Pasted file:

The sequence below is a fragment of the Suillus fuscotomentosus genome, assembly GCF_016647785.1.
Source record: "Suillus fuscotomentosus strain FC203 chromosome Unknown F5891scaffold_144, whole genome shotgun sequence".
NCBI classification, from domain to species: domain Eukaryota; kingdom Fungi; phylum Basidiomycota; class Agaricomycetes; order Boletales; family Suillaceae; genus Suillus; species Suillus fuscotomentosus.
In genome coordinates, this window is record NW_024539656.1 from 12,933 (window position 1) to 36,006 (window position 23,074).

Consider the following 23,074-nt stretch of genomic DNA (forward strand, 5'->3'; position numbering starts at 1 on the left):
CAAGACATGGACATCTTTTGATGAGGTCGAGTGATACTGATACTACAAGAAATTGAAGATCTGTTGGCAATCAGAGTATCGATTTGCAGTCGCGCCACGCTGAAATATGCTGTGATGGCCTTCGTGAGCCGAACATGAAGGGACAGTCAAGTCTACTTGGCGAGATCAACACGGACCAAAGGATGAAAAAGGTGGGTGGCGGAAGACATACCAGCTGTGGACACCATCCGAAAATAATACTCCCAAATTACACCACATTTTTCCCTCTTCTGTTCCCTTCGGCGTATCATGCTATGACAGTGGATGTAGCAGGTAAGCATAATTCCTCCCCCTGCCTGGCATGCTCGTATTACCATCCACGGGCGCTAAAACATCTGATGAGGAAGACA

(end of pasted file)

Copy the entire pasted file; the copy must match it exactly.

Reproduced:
The sequence below is a fragment of the Suillus fuscotomentosus genome, assembly GCF_016647785.1.
Source record: "Suillus fuscotomentosus strain FC203 chromosome Unknown F5891scaffold_144, whole genome shotgun sequence".
NCBI classification, from domain to species: domain Eukaryota; kingdom Fungi; phylum Basidiomycota; class Agaricomycetes; order Boletales; family Suillaceae; genus Suillus; species Suillus fuscotomentosus.
In genome coordinates, this window is record NW_024539656.1 from 12,933 (window position 1) to 36,006 (window position 23,074).

Consider the following 23,074-nt stretch of genomic DNA (forward strand, 5'->3'; position numbering starts at 1 on the left):
CAAGACATGGACATCTTTTGATGAGGTCGAGTGATACTGATACTACAAGAAATTGAAGATCTGTTGGCAATCAGAGTATCGATTTGCAGTCGCGCCACGCTGAAATATGCTGTGATGGCCTTCGTGAGCCGAACATGAAGGGACAGTCAAGTCTACTTGGCGAGATCAACACGGACCAAAGGATGAAAAAGGTGGGTGGCGGAAGACATACCAGCTGTGGACACCATCCGAAAATAATACTCCCAAATTACACCACATTTTTCCCTCTTCTGTTCCCTTCGGCGTATCATGCTATGACAGTGGATGTAGCAGGTAAGCATAATTCCTCCCCCTGCCTGGCATGCTCGTATTACCATCCACGGGCGCTAAAACATCTGATGAGGAAGACA